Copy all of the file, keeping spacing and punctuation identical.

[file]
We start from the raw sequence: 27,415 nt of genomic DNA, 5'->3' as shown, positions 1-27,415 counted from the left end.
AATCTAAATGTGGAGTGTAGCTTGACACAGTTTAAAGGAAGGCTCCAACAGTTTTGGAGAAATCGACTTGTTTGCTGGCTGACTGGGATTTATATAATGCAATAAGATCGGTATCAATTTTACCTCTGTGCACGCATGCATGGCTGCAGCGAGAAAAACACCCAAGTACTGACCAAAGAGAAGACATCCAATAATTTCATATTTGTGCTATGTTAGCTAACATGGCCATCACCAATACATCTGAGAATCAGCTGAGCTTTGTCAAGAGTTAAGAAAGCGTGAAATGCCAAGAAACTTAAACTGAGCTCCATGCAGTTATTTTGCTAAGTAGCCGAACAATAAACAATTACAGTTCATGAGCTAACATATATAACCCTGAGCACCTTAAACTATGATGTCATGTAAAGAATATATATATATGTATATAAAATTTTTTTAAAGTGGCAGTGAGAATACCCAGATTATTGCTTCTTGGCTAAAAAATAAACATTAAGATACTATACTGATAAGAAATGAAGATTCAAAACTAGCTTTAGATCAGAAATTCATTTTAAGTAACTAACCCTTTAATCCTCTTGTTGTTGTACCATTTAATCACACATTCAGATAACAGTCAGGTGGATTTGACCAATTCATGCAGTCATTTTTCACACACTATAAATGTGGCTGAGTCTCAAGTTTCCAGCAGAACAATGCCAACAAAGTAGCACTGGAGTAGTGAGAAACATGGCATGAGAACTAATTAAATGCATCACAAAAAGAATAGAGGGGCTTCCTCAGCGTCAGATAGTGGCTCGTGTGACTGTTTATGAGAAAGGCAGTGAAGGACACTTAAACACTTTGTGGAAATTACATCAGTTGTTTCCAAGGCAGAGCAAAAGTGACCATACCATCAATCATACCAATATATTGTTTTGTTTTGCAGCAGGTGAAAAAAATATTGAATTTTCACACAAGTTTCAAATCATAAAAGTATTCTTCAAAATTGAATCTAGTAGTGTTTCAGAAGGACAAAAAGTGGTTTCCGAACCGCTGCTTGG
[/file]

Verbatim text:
We start from the raw sequence: 27,415 nt of genomic DNA, 5'->3' as shown, positions 1-27,415 counted from the left end.
AATCTAAATGTGGAGTGTAGCTTGACACAGTTTAAAGGAAGGCTCCAACAGTTTTGGAGAAATCGACTTGTTTGCTGGCTGACTGGGATTTATATAATGCAATAAGATCGGTATCAATTTTACCTCTGTGCACGCATGCATGGCTGCAGCGAGAAAAACACCCAAGTACTGACCAAAGAGAAGACATCCAATAATTTCATATTTGTGCTATGTTAGCTAACATGGCCATCACCAATACATCTGAGAATCAGCTGAGCTTTGTCAAGAGTTAAGAAAGCGTGAAATGCCAAGAAACTTAAACTGAGCTCCATGCAGTTATTTTGCTAAGTAGCCGAACAATAAACAATTACAGTTCATGAGCTAACATATATAACCCTGAGCACCTTAAACTATGATGTCATGTAAAGAATATATATATATGTATATAAAATTTTTTTAAAGTGGCAGTGAGAATACCCAGATTATTGCTTCTTGGCTAAAAAATAAACATTAAGATACTATACTGATAAGAAATGAAGATTCAAAACTAGCTTTAGATCAGAAATTCATTTTAAGTAACTAACCCTTTAATCCTCTTGTTGTTGTACCATTTAATCACACATTCAGATAACAGTCAGGTGGATTTGACCAATTCATGCAGTCATTTTTCACACACTATAAATGTGGCTGAGTCTCAAGTTTCCAGCAGAACAATGCCAACAAAGTAGCACTGGAGTAGTGAGAAACATGGCATGAGAACTAATTAAATGCATCACAAAAAGAATAGAGGGGCTTCCTCAGCGTCAGATAGTGGCTCGTGTGACTGTTTATGAGAAAGGCAGTGAAGGACACTTAAACACTTTGTGGAAATTACATCAGTTGTTTCCAAGGCAGAGCAAAAGTGACCATACCATCAATCATACCAATATATTGTTTTGTTTTGCAGCAGGTGAAAAAAATATTGAATTTTCACACAAGTTTCAAATCATAAAAGTATTCTTCAAAATTGAATCTAGTAGTGTTTCAGAAGGACAAAAAGTGGTTTCCGAACCGCTGCTTGG